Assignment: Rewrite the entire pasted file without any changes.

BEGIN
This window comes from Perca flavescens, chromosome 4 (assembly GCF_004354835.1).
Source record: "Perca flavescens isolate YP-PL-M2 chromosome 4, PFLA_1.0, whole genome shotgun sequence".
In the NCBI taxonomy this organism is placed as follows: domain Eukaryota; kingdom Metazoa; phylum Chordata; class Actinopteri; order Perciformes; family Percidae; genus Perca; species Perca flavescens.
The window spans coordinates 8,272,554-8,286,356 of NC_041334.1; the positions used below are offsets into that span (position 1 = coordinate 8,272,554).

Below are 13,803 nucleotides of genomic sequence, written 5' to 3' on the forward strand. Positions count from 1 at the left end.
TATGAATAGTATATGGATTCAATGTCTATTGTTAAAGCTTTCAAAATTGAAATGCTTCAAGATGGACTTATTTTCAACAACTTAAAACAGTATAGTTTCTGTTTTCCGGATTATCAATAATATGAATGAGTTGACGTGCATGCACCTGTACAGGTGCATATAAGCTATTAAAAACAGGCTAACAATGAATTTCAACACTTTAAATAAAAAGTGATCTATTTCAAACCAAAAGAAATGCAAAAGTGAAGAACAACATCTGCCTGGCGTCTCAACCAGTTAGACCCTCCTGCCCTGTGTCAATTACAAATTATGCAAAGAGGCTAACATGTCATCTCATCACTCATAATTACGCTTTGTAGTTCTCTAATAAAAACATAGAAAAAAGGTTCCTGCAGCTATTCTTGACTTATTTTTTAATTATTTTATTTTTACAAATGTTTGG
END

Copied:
This window comes from Perca flavescens, chromosome 4 (assembly GCF_004354835.1).
Source record: "Perca flavescens isolate YP-PL-M2 chromosome 4, PFLA_1.0, whole genome shotgun sequence".
In the NCBI taxonomy this organism is placed as follows: domain Eukaryota; kingdom Metazoa; phylum Chordata; class Actinopteri; order Perciformes; family Percidae; genus Perca; species Perca flavescens.
The window spans coordinates 8,272,554-8,286,356 of NC_041334.1; the positions used below are offsets into that span (position 1 = coordinate 8,272,554).

Below are 13,803 nucleotides of genomic sequence, written 5' to 3' on the forward strand. Positions count from 1 at the left end.
TATGAATAGTATATGGATTCAATGTCTATTGTTAAAGCTTTCAAAATTGAAATGCTTCAAGATGGACTTATTTTCAACAACTTAAAACAGTATAGTTTCTGTTTTCCGGATTATCAATAATATGAATGAGTTGACGTGCATGCACCTGTACAGGTGCATATAAGCTATTAAAAACAGGCTAACAATGAATTTCAACACTTTAAATAAAAAGTGATCTATTTCAAACCAAAAGAAATGCAAAAGTGAAGAACAACATCTGCCTGGCGTCTCAACCAGTTAGACCCTCCTGCCCTGTGTCAATTACAAATTATGCAAAGAGGCTAACATGTCATCTCATCACTCATAATTACGCTTTGTAGTTCTCTAATAAAAACATAGAAAAAAGGTTCCTGCAGCTATTCTTGACTTATTTTTTAATTATTTTATTTTTACAAATGTTTGG